Tuesday, February 2, 2010


For non boaty people I have to explain that Elephants Child has what is called a "wet exhaust system" which means that when it is running normally quite a lot of water splashes out of the exhaust. So when I had pulled up the anchor and was just turning arond in the crowded Norman Island anchorage to leave and heard no water splashing out I knew something was up so spun around, reanchored and stopped the engine.

A few minutes checking showed the intake was clear the filter was clear and water was getting to the pump so I thought it would be the rubber impeller and I knew I spare ones so set about taking the pump off. But as I put my hand on the pulley it became clear that it was not going to be that easy. The pulley was wobbly and the bolt was missing. It actually came off in my hand as I moved it

I soon had it off and it was not good. It had been loose for some time and had chewed up both the shaft and the pulley. I knew I spares for most things, the previous owners were very good in that respect but had not seen a complete pump although I had noted a spare used pulley.

The boxes came out and I found that yes I had a pulley but it was damaged too but useable at a push. However the bad news was the pump spares did not include the shaft, the one thing I needed. What to do?

The anchorage cleared our as the charter boats charged off to the next stop on their frenetic six day trip. I could whistle up a water taxi and jump across to Tortola but I had no idea if it would be a case of order and wait for it to be Fedexed down. I had not had to do that with Carpe Diem. Thinking back to Carpe Diem my previous boat I reassured myself that I did know how to sail off from anchor and anchor from sail too. The engine could be run for a minute or two without overheating if I got into trouble.

So it was up with the main, up with the anchor and it was all a bit of a non event as we fell back on to the correct tack and under main alone proved to be easy to handle. The genoa was unfurled and we were off. Tacking was more difficult than I expected. Note to self remove inner forestay if tacking is on the agenda. The big genoa got hung up on the forestay and was very difficult to muscle around. These sails are a lot bigger than I had on Carpe Diem.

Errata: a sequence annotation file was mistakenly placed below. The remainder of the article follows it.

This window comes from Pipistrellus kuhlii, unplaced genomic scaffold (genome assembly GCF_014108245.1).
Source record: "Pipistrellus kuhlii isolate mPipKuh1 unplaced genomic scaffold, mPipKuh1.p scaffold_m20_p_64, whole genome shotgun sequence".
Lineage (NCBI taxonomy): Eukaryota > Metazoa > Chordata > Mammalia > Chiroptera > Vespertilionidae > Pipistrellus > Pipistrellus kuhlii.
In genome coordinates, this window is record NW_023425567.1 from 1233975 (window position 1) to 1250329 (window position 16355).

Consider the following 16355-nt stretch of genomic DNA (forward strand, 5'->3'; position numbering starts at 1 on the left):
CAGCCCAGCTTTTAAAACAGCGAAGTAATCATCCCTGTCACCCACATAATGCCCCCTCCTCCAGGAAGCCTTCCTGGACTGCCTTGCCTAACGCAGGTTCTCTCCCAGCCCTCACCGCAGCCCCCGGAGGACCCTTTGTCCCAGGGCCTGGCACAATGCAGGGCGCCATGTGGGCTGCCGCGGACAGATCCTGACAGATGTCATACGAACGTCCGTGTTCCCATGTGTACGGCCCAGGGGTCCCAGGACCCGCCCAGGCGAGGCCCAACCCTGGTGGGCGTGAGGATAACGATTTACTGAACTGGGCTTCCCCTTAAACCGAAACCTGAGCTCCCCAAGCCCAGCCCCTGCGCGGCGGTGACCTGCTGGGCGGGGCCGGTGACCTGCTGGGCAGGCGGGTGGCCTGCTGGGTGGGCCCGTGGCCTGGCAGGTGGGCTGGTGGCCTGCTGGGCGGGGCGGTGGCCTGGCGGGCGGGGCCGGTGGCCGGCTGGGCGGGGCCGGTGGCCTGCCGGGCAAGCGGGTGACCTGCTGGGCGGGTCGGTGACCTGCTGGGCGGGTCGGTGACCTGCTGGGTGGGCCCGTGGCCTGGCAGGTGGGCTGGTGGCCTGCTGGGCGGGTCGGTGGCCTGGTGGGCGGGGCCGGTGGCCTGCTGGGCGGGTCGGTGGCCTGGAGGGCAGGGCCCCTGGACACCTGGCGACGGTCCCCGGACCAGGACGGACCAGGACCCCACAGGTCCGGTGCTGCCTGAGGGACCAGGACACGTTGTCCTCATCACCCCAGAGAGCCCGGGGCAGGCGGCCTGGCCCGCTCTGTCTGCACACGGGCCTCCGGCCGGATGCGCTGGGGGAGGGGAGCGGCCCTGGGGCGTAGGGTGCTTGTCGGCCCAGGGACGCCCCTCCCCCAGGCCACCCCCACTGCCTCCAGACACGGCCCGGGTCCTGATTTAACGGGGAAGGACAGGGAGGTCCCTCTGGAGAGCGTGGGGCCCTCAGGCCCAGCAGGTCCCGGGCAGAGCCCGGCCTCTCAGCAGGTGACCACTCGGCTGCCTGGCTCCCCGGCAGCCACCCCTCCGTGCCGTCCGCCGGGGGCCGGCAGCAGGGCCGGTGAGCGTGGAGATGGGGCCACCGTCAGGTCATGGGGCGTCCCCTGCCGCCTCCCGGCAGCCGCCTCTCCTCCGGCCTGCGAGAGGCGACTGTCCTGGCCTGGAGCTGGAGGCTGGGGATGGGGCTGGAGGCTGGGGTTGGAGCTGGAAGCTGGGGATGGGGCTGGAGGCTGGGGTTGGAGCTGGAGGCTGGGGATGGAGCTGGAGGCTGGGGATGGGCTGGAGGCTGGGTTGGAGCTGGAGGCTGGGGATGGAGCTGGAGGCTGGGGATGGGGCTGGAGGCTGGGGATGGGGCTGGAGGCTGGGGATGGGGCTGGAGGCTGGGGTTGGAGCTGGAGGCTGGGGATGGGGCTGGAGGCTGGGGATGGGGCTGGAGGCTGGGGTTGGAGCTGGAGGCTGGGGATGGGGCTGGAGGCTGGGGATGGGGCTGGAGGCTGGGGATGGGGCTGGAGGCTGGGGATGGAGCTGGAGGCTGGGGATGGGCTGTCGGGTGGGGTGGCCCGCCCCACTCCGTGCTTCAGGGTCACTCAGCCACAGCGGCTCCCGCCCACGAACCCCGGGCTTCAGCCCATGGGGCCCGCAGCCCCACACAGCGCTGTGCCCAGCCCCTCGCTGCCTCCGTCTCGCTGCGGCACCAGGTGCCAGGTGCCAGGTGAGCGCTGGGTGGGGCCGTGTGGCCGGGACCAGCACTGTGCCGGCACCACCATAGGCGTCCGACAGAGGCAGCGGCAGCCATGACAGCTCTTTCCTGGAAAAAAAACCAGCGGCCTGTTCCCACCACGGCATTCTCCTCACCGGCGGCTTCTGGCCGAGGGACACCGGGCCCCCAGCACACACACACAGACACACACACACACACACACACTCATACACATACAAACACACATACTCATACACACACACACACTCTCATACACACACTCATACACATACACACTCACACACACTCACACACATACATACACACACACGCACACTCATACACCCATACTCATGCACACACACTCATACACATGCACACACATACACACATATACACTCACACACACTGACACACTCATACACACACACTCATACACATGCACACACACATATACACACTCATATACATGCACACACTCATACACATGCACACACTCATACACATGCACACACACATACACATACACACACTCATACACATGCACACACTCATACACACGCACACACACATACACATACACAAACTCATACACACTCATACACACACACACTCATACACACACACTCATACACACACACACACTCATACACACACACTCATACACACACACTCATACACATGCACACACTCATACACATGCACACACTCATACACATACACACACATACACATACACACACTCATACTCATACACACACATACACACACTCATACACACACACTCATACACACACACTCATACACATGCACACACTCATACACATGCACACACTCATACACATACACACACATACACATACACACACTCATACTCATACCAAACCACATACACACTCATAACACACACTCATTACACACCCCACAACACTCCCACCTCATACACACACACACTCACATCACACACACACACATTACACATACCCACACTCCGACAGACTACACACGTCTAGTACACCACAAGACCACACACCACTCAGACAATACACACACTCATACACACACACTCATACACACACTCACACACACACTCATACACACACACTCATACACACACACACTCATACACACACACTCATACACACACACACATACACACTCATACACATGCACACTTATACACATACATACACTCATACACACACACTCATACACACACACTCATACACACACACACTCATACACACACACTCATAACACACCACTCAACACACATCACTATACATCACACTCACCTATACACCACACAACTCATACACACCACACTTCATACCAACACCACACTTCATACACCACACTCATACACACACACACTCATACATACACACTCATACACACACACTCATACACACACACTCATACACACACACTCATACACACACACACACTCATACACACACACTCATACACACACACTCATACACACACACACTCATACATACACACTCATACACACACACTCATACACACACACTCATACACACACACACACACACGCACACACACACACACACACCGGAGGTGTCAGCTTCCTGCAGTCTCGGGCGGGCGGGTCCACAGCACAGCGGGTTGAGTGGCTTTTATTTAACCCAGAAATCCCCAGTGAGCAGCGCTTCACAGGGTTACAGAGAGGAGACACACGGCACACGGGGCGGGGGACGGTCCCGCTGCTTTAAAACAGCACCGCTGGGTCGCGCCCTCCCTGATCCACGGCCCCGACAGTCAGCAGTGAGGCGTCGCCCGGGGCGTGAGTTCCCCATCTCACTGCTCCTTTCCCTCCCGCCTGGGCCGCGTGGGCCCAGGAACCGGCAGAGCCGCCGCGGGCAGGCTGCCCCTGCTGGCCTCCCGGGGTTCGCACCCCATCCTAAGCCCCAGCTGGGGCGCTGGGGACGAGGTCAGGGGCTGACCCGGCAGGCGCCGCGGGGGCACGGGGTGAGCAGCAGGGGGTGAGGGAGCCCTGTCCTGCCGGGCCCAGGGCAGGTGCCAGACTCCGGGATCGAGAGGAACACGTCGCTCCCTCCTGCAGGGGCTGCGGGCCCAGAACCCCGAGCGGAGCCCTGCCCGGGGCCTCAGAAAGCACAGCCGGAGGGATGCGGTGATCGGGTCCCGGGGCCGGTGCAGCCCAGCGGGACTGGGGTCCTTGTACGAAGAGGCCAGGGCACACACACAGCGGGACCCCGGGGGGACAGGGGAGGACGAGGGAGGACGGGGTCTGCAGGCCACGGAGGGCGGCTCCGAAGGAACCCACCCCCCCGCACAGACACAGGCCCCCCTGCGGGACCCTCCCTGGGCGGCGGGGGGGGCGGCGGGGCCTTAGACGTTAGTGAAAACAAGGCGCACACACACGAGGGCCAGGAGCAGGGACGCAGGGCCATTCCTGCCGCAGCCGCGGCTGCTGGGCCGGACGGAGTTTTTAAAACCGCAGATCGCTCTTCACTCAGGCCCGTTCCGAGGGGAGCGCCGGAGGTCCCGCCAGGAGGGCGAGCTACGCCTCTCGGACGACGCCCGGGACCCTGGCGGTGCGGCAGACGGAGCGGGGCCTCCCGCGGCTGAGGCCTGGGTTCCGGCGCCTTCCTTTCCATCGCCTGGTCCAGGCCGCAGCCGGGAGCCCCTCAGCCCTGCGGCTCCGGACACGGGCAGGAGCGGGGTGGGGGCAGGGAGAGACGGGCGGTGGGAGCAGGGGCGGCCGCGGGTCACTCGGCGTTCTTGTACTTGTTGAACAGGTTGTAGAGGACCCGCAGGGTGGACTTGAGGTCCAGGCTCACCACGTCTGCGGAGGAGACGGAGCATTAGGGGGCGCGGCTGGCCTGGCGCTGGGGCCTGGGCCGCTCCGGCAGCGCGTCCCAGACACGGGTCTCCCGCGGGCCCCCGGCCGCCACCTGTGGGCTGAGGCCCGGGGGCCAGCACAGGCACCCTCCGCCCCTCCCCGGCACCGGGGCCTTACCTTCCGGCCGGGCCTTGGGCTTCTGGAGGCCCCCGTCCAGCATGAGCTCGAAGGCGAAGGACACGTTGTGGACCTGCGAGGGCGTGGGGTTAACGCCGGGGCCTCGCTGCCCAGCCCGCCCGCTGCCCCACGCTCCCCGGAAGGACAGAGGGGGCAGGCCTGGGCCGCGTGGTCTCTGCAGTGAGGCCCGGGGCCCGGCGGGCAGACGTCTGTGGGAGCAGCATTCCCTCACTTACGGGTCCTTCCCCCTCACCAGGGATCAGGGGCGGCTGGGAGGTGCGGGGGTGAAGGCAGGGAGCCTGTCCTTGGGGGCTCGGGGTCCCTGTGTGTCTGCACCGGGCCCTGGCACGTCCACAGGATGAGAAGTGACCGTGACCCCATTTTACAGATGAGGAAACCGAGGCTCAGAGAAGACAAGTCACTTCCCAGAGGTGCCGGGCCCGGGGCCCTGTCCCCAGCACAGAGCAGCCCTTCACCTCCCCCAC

Still we made it into Road Town and anchored off the ferry dock after a look at the more protected inner anchorage. It was Sunday so there was little point in going looking for spares.

Found a new pump on Monday at a Road Town Perkins Dealer and fitted the better of the two pulleys and it works, copious rain comes from the exhaust pipe!

But it is not a "proper job" I need to find a new pulley. Now I knew that the engine although a Perkins by name is actually made by Mazda and had checked to see if tings like pistons and gasket sets are available but it turns out that the pulley is not available.

The pulley I have on might do if I got a new keyway cut 180 dgrees from the old but the original one needed some skilled machining to be useable.

It turns out that there is a small engineering company run by a skilled Scot so I am off there tomorrow after what I hope is a non rolly night in the inner yacht basin just off the Moorings base.

I have had the VHF on all day earwigging on the traffic between the charters and the Moorings fleet of high speed repair boats, most entertaining.

1 comment:

  1. I hope this is just part of the bedding in period, not a harborer of things to come. Still it hones your sailing skills again. If you are going to be doing much single handed sailing me thinks it is time to get the reefing lines led back to the cockpit.